17. Kent Wang reported on his visit to Austin's First Annual Texas Barbeque Festival here. The theme was Texas sausages. Oddly enough, I searched and didn't find a topic that focuses on a Texas culinary tradition. I did start a topic a couple of years ago on Hot Links but that discussion is just on one specific version of this large and varied subject. A lot of folks may not realize that Texas has benefitted from a large scale immigration from Germany, Czechoslovakia and other similar European cultures in the early and later 19th century. Texas was sparsely populated and immigration was encouraged, first by the Mexican government, then the Republic of Texas and finally the US. That need for settlers coincided with economic and political difficulties in Europe so we received their rich culinary traditions. Sausages were a big part of that. Beef was predominate earlier on but pigs, sometimes wild, were available as well. Then you had to do something with the venison that Cousin Harry shot. In recent years, football heroes, country singers and just about everyone's uncle have gotten into the act. Some of these companies have grown into sizeable businesses. Then, even more recently, sausages have taken "creative" turns. (I suspect a California Contamination Syndrome. ) But, there are some really interesting varieties popping up. Along the way, we enthusiastically adopted sausage making traditions from our Italian contingent and from our Mexican friends to the south of the border. You can find some mighty fine versions of sweet and hot Italian sausages pretty commonly. Mexican chorizo is rampant and mostly very good. It has its own personality versus Spanish chorizo. A breakfast taco with chorizo crumbles is a homegrown treat as far as I can tell but has spread pretty widely. We need a place to discuss these treasures, and maybe disappointments, so here it is. I like to make note of several aspects of the sausage: ingredients, seasoning, texture, casing, and lets not forget methods of cooking. History and origins, if known are always interesting. Read. Chew. Discuss.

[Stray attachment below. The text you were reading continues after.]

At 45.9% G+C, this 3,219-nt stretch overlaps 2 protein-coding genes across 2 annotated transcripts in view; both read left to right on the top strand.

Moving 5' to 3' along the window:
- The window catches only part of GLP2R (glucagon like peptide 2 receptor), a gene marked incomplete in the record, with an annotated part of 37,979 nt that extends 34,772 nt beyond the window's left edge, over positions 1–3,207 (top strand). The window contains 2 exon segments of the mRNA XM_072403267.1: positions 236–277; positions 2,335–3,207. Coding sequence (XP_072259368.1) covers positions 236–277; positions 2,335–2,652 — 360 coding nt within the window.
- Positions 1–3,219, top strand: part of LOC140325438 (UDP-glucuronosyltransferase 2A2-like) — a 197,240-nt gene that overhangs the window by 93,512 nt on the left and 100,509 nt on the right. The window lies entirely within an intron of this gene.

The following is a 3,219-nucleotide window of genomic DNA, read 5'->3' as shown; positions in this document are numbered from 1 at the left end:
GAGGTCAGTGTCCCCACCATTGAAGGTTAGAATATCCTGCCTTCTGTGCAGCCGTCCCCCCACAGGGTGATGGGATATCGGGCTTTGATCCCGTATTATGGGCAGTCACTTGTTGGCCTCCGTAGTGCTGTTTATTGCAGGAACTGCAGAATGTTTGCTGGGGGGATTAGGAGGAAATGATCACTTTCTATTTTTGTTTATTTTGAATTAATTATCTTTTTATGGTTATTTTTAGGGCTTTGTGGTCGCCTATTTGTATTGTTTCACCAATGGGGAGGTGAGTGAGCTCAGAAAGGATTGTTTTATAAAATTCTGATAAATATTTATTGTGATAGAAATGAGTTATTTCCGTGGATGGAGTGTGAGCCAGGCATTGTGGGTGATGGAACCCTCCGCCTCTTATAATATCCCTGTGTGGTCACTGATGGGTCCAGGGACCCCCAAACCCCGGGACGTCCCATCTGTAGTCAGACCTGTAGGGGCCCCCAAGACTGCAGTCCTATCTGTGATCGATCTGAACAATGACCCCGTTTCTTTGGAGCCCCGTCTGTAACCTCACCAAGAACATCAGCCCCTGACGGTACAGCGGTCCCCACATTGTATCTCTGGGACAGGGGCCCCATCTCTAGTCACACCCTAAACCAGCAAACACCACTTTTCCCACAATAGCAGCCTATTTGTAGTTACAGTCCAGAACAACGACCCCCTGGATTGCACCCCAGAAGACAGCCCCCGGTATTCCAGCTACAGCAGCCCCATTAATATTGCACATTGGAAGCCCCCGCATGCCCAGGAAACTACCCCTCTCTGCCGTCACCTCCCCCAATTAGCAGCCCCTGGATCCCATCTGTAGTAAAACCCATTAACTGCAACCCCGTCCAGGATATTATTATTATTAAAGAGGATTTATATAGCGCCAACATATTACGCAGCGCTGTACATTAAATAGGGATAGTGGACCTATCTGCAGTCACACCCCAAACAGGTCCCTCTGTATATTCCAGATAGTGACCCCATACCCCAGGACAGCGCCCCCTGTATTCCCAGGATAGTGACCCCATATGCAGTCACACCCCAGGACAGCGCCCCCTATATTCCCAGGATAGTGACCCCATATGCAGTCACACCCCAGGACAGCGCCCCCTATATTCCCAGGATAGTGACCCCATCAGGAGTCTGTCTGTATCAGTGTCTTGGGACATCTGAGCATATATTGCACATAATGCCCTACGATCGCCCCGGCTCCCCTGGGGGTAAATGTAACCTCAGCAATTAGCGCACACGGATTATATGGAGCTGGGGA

18. Fat Guy

    Bacon Aphorisms

    A day without bacon is like a day without bacon.
  19. dave43

    Dry Cured Salumi

    I have recently become obsessed with Charcuterie. It started with a plate at Craftsman in Minneapolis made in house by the chef. I found a little spot in Duluth, Minnesota named Northern Waters Smokehaus making salumi that recently entered their wares in Batali's Salumi contest in Seattle and won top prize. Their salumi is incredible but I would like to branch out to the big boys like Fra'Mani and Salumi. I found a little spot in my hometown in Minneapolis that sells Salumi's selection at $25 a pound. This seems expensive but I have no idea what they charge in Seattle. Is this in line? I am a liitle cash strapped but am looking for suggestions. Anyone know of good Salumi that has reasonable shipping charges and prices?
  20. LoveToEatATL

    Shrimp with Bacon, Chilis and Mint

    Hi All, Does anyone have this recipe from Gourmet Magazine? I'm supposed to teach an informal cooking class next Wednesday and thought it would be the perfect dish to start with. This particular Gourmet has a peach tart on the cover and has recipes from Thomas Keller in it. Help? Thanks! Patti
  21. scott123

    Confit Geography